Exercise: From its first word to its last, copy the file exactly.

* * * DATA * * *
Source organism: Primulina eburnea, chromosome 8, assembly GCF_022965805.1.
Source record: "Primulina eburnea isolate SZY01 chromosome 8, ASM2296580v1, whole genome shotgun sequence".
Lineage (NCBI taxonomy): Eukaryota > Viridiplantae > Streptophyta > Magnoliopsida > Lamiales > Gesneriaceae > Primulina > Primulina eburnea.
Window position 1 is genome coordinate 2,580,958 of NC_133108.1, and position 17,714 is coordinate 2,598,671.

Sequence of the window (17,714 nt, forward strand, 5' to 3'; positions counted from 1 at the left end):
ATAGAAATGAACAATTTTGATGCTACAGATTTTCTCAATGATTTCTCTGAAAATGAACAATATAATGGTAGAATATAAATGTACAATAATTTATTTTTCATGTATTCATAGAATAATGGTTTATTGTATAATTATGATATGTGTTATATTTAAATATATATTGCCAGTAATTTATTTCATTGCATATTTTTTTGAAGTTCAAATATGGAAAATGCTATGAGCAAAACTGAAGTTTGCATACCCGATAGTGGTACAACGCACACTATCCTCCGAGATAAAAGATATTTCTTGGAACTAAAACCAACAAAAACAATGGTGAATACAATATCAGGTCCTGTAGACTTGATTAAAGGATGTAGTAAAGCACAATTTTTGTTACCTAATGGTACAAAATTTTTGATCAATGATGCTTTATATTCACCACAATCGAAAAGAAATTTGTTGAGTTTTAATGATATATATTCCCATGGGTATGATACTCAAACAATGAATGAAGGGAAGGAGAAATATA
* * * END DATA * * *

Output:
Source organism: Primulina eburnea, chromosome 8, assembly GCF_022965805.1.
Source record: "Primulina eburnea isolate SZY01 chromosome 8, ASM2296580v1, whole genome shotgun sequence".
Lineage (NCBI taxonomy): Eukaryota > Viridiplantae > Streptophyta > Magnoliopsida > Lamiales > Gesneriaceae > Primulina > Primulina eburnea.
Window position 1 is genome coordinate 2,580,958 of NC_133108.1, and position 17,714 is coordinate 2,598,671.

Sequence of the window (17,714 nt, forward strand, 5' to 3'; positions counted from 1 at the left end):
ATAGAAATGAACAATTTTGATGCTACAGATTTTCTCAATGATTTCTCTGAAAATGAACAATATAATGGTAGAATATAAATGTACAATAATTTATTTTTCATGTATTCATAGAATAATGGTTTATTGTATAATTATGATATGTGTTATATTTAAATATATATTGCCAGTAATTTATTTCATTGCATATTTTTTTGAAGTTCAAATATGGAAAATGCTATGAGCAAAACTGAAGTTTGCATACCCGATAGTGGTACAACGCACACTATCCTCCGAGATAAAAGATATTTCTTGGAACTAAAACCAACAAAAACAATGGTGAATACAATATCAGGTCCTGTAGACTTGATTAAAGGATGTAGTAAAGCACAATTTTTGTTACCTAATGGTACAAAATTTTTGATCAATGATGCTTTATATTCACCACAATCGAAAAGAAATTTGTTGAGTTTTAATGATATATATTCCCATGGGTATGATACTCAAACAATGAATGAAGGGAAGGAGAAATATA